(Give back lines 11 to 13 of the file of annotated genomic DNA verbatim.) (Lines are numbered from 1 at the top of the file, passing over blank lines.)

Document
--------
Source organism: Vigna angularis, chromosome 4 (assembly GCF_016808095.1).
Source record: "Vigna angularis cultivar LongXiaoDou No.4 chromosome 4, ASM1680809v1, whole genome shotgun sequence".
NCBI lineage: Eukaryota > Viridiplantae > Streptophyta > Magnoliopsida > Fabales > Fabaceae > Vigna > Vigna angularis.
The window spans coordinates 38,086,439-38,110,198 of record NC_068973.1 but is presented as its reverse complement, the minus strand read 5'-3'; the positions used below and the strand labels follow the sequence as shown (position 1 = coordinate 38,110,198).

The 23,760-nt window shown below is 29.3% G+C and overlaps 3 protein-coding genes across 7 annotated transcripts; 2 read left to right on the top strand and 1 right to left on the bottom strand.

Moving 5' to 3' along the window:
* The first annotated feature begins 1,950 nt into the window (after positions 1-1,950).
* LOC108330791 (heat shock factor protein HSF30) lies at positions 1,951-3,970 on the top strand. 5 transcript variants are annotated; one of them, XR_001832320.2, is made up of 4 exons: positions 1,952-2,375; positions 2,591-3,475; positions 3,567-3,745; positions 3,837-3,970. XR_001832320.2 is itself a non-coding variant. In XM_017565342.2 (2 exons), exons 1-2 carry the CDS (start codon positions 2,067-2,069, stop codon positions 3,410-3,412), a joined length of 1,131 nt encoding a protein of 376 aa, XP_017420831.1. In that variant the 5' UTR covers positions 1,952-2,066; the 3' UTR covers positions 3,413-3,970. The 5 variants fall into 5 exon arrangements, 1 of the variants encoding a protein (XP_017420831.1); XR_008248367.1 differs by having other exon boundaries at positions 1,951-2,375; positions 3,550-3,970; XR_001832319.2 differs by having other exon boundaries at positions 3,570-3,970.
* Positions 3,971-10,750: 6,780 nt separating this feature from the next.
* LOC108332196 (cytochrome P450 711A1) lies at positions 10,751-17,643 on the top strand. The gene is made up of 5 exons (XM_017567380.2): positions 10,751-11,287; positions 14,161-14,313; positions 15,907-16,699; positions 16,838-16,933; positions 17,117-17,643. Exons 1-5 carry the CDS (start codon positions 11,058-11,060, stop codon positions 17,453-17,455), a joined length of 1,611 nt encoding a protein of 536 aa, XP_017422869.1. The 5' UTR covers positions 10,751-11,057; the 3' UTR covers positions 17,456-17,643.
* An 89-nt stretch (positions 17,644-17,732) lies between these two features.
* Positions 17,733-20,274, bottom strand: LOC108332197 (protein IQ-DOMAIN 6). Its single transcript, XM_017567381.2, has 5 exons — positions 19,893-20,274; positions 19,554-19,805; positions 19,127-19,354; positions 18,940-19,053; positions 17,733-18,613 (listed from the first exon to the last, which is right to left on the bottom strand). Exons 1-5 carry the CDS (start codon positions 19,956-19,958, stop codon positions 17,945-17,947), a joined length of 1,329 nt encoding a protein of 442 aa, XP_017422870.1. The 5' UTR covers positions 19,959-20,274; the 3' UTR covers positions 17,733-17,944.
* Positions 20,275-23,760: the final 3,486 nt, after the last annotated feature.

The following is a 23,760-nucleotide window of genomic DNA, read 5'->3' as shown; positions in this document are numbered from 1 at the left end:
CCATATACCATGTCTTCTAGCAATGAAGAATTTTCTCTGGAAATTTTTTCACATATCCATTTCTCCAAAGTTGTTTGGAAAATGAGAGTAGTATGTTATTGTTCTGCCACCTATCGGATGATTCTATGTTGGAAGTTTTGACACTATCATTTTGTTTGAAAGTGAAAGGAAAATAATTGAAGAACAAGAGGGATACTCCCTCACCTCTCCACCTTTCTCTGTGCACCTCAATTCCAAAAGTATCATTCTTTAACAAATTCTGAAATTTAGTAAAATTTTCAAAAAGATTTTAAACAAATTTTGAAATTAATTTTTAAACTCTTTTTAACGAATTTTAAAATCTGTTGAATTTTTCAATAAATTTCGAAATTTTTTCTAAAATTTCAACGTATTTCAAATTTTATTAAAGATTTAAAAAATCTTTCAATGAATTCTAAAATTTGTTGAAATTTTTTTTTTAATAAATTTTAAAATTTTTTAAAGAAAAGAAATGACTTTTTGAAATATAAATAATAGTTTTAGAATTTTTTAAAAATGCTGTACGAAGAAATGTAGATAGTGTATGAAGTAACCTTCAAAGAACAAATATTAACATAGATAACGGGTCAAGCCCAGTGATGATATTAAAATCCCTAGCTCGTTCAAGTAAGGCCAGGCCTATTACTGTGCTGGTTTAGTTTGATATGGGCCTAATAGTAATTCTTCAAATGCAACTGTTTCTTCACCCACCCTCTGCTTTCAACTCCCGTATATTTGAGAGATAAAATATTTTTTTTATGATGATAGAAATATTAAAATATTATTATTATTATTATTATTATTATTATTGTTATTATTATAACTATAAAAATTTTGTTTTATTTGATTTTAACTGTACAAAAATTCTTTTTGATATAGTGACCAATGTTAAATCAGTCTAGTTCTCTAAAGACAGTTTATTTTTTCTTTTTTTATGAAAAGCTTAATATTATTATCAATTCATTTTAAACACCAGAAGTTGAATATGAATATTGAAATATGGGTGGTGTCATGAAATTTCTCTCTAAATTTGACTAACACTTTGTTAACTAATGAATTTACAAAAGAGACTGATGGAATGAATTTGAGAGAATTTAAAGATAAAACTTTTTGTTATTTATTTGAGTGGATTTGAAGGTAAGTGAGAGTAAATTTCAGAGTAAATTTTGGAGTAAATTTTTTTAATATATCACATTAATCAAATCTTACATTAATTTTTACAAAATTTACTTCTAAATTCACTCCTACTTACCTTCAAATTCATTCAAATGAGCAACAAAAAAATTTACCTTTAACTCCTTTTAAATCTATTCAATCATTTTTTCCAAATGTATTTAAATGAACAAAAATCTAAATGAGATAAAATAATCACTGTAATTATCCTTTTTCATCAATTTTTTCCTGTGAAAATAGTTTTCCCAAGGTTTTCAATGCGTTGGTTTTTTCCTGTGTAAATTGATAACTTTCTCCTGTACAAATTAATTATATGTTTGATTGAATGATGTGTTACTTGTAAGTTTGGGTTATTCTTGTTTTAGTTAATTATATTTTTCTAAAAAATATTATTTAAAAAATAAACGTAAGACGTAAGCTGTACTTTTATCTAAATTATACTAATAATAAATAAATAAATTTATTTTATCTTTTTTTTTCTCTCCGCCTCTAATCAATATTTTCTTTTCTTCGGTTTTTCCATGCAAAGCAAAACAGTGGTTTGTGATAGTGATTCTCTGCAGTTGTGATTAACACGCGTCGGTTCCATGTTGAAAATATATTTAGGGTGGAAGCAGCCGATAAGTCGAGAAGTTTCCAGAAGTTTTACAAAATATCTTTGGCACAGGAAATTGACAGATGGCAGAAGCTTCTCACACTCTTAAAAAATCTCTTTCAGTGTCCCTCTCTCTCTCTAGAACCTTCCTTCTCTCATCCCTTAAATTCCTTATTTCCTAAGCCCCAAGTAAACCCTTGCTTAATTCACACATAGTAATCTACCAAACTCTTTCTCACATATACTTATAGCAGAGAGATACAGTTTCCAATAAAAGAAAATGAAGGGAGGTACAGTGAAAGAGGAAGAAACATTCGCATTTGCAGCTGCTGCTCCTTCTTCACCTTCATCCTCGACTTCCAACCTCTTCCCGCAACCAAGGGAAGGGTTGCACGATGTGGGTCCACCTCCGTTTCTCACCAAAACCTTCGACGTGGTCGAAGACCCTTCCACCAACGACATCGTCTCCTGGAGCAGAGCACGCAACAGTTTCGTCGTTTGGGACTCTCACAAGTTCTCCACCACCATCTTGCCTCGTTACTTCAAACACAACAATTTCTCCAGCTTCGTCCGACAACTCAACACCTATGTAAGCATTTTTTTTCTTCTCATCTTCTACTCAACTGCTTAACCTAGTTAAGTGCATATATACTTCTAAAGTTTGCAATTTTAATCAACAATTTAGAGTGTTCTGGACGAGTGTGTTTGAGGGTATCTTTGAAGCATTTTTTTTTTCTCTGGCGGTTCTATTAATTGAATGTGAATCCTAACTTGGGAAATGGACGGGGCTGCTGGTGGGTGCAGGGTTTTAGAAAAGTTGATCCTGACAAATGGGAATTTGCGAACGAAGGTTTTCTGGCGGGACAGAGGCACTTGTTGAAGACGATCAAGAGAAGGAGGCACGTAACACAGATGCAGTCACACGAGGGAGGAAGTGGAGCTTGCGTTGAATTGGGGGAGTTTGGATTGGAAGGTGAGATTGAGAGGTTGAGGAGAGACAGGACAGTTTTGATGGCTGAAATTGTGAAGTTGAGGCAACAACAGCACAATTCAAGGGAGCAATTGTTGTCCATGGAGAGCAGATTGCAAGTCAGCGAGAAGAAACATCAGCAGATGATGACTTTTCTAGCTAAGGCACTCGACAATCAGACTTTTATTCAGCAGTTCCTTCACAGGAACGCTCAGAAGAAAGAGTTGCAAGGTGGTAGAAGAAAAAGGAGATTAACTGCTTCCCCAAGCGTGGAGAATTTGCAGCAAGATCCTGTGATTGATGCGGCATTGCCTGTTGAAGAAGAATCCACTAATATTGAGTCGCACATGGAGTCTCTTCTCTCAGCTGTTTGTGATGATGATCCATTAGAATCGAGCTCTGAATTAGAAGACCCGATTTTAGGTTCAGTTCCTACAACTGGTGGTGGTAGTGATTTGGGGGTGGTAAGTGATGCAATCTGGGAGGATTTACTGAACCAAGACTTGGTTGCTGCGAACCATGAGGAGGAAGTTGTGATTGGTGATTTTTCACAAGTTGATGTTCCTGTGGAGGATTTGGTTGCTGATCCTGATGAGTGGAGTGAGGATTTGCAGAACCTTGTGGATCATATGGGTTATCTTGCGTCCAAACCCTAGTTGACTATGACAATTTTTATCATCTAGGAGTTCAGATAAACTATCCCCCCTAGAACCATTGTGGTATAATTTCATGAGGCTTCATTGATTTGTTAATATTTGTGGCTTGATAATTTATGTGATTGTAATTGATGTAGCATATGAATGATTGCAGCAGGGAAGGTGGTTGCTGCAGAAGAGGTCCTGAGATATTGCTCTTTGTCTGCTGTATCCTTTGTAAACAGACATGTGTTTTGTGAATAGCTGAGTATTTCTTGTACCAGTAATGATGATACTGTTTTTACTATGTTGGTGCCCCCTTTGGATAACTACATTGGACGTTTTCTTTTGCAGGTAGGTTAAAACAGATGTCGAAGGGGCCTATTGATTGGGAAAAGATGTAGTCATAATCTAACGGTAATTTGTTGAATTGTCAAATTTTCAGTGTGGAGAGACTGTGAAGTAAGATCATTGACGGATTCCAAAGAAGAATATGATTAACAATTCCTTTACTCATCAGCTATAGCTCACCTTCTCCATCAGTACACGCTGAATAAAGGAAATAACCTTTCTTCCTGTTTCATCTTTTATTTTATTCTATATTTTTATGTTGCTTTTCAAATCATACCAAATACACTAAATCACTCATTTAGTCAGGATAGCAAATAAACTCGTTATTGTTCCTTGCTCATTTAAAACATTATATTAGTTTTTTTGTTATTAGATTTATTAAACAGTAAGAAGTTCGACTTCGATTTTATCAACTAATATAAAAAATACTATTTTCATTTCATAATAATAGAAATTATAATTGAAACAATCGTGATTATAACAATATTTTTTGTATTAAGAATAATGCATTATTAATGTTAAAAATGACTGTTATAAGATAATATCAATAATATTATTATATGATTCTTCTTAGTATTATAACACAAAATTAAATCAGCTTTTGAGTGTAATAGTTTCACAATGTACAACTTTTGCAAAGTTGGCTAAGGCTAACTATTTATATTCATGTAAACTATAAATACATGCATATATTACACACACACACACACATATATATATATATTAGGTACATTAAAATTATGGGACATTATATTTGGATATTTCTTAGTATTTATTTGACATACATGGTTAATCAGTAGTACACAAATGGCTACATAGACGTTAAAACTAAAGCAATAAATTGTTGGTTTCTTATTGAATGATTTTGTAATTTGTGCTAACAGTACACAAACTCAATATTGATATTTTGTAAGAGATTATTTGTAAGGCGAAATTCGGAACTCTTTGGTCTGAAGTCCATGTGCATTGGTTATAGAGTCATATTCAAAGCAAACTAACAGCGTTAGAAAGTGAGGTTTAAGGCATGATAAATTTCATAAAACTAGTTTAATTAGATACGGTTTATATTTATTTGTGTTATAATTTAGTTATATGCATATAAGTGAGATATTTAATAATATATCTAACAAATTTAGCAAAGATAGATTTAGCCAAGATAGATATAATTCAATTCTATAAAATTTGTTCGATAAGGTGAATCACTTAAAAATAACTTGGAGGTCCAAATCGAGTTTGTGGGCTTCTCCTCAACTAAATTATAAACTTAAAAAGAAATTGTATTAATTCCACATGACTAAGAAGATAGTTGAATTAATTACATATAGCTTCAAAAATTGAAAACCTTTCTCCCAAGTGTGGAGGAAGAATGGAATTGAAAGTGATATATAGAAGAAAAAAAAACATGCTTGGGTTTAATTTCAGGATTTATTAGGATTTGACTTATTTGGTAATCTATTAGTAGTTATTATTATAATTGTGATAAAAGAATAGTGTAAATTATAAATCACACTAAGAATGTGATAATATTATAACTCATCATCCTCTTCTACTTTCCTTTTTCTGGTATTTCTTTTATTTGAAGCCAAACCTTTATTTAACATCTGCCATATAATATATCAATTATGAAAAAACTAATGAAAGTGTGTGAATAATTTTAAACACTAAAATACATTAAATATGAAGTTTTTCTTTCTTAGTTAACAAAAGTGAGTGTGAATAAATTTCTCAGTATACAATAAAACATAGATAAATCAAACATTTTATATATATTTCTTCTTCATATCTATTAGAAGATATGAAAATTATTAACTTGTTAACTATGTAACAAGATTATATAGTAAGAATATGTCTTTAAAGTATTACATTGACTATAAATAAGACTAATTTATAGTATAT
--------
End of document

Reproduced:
* An 89-nt stretch (positions 17,644-17,732) lies between these two features.
* Positions 17,733-20,274, bottom strand: LOC108332197 (protein IQ-DOMAIN 6). Its single transcript, XM_017567381.2, has 5 exons — positions 19,893-20,274; positions 19,554-19,805; positions 19,127-19,354; positions 18,940-19,053; positions 17,733-18,613 (listed from the first exon to the last, which is right to left on the bottom strand). Exons 1-5 carry the CDS (start codon positions 19,956-19,958, stop codon positions 17,945-17,947), a joined length of 1,329 nt encoding a protein of 442 aa, XP_017422870.1. The 5' UTR covers positions 19,959-20,274; the 3' UTR covers positions 17,733-17,944.
* Positions 20,275-23,760: the final 3,486 nt, after the last annotated feature.